Here is a show about drag queens that doesn’t quite have the sheen and sophistication of a Vegas or Moulin Rouge showgirl act, but rather, the rawness, color and vitality of the corner beauty parlor that has linoleum floors, pin lights left over from last Christmas and a plastic fortune plant; plus the loudness and pomp of the annual local barangay gay pageant, all mixed in with the gaudy, paid-by-our-taxes, imported street lamps of Roxas Boulevard.


In other words, the aesthetic is Pinoy na Pinoy! And it triumphs because it is unblinkingly (but with false lashes, of course) and unapologetically so.


Strong singing


Musical director Inday Echevaria has guided the ensemble into a strong singing unit and they execute Crowe’s pop, energetic choreography with gusto. Take note, these are men who sing and dance in “regular” clothes and drag; and the women, too, are in drag. Androgyny and ambiguity abound.


Pinky Marquez in male get-up and a mullet is a joyful and hilarious sight (this is the woman who showed audiences full back nudity in Rep’s “The Graduate”!). Bituin Escalante’s powerful voice booms throughout the theater as one of the three divas who provide the drag queens’ sync-voices. Listen carefully, Bernadette gives the audience a Drag 101 lesson on why drag queens lip-sync.


The church choir at the funeral in Act One, while fun, feels a tad illogical; perhaps singing mourners in drag instead next time? Unless church choirs at funerals is a thing now?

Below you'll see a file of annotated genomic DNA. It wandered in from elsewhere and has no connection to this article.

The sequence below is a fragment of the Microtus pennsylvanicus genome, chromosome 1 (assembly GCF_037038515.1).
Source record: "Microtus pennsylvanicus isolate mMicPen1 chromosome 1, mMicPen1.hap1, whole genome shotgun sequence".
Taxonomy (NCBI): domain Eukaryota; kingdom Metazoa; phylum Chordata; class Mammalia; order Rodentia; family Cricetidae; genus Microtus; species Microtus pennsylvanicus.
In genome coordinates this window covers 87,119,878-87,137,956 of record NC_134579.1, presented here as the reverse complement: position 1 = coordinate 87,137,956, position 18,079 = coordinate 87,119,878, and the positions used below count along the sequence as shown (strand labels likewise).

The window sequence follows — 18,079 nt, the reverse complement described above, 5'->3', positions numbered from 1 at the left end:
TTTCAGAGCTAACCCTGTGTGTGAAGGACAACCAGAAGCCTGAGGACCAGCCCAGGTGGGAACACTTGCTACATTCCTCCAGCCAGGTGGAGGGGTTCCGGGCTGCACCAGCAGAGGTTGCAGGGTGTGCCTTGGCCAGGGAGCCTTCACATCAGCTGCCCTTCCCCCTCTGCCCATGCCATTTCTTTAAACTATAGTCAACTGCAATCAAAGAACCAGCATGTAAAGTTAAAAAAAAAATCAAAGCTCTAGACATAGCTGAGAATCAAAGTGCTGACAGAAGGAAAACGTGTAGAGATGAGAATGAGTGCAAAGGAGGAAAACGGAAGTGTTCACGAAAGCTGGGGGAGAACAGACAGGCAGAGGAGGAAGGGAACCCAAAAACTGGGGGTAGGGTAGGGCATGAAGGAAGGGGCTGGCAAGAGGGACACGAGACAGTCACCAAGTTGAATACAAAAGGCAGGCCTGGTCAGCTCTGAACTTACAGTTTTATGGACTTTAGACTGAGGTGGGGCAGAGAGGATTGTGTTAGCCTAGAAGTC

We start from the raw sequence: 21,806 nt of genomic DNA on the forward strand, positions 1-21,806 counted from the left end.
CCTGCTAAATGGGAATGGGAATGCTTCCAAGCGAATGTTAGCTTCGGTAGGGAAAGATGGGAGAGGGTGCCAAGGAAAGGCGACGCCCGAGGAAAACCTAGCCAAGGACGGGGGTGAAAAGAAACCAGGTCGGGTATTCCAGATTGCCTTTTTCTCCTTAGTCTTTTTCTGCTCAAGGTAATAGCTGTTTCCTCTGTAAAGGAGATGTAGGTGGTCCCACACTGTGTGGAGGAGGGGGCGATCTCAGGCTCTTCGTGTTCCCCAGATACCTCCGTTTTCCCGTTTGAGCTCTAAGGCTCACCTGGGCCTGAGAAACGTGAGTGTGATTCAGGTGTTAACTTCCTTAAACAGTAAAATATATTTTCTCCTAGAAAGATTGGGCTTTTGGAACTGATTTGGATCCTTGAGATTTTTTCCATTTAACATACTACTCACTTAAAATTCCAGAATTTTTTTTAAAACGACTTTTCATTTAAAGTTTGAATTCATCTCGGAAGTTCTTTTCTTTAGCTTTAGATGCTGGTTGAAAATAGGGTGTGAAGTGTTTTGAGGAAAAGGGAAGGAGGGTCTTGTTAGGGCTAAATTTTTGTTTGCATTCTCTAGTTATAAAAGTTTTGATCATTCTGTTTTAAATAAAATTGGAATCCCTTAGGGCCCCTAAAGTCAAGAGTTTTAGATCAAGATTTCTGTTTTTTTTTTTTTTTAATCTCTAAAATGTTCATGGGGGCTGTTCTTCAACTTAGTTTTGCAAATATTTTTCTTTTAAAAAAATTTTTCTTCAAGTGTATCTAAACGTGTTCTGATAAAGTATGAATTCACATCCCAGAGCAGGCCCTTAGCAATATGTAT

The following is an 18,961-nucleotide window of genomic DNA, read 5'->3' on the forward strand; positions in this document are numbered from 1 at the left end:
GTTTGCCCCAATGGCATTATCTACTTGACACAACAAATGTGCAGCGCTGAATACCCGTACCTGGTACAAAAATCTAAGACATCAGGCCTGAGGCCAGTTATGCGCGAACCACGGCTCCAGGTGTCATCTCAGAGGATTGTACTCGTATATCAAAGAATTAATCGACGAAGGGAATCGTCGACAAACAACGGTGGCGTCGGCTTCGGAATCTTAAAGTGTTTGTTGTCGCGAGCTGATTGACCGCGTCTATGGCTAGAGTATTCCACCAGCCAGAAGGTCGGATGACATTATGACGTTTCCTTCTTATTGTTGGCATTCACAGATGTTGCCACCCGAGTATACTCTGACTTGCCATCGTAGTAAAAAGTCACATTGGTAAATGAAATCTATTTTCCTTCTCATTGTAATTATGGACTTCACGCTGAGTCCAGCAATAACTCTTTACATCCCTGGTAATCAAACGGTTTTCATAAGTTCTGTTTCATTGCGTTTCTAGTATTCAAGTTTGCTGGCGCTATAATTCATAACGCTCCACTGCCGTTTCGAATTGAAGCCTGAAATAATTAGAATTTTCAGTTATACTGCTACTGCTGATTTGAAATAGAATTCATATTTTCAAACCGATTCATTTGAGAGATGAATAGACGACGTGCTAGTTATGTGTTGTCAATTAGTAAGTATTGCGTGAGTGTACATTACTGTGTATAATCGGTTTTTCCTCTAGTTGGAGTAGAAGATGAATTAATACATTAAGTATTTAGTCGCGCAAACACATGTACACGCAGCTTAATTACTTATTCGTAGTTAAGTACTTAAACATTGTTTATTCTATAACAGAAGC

San Diego’s costumes are colorful, though there are a few ensembles that seem ill-proportioned, making the leads look squat, like men in drag instead of real drag queens. He also gives a nod to Madonna (whose songs were used in the Broadway version instead of Kylie Minogue’s, which was in the West End version and now in the Manila staging) via one of his costumes for Concepcion.


Cinematic effect


The production smartly frames the very long stage with a false proscenium, focusing the audience’s sightlines and the acting space to the center. This also makes the theater’s two flanking video screens less distracting (though they seem to have been moved a bit farther to the sides as well). Someone please banish these two pointless monstrosities permanently.


Students who ride a school bus or employees who ply Edsa on commuter buses will tell you that the side panels of the eponymous bus, Priscilla, needs more details (such as rivets and grooves) and paint texturing (to make it look less like plywood and more like metal). But then again, if we’re going for kitsch, this fits the bill.


The production employs the theater’s video cyclorama to cinematic effect (a wink at the musical’s provenance: Elliott’s 1994 film “The Adventures of Priscilla, Queen of the Desert”) when it becomes the desert backdrop, moving in sync with the rotating bus. The animation is clean and the perspective is correct, unlike previous ones used in this theater that looked like desktop computer video games from the mid-’90s.


The giant stiletto that appears on top of the bus (in the movie as well as the other international versions of the musical) couldn’t be reproduced in Manila due to licensing agreements. However, Del Mundo’s tongue-in-cheek, hilarious and very theatrical staging of this scene completely upends the iconic prop. Queens couldn’t be any prouder of his fabulous idea.


Full House Theater Productions’ “Priscilla, Queen of the Desert” runs until July 13 at Resorts World Manila’s Newport Performing Arts Theater, and will play in Singapore in October 2014. Visit rwmanila.com or call 9088833.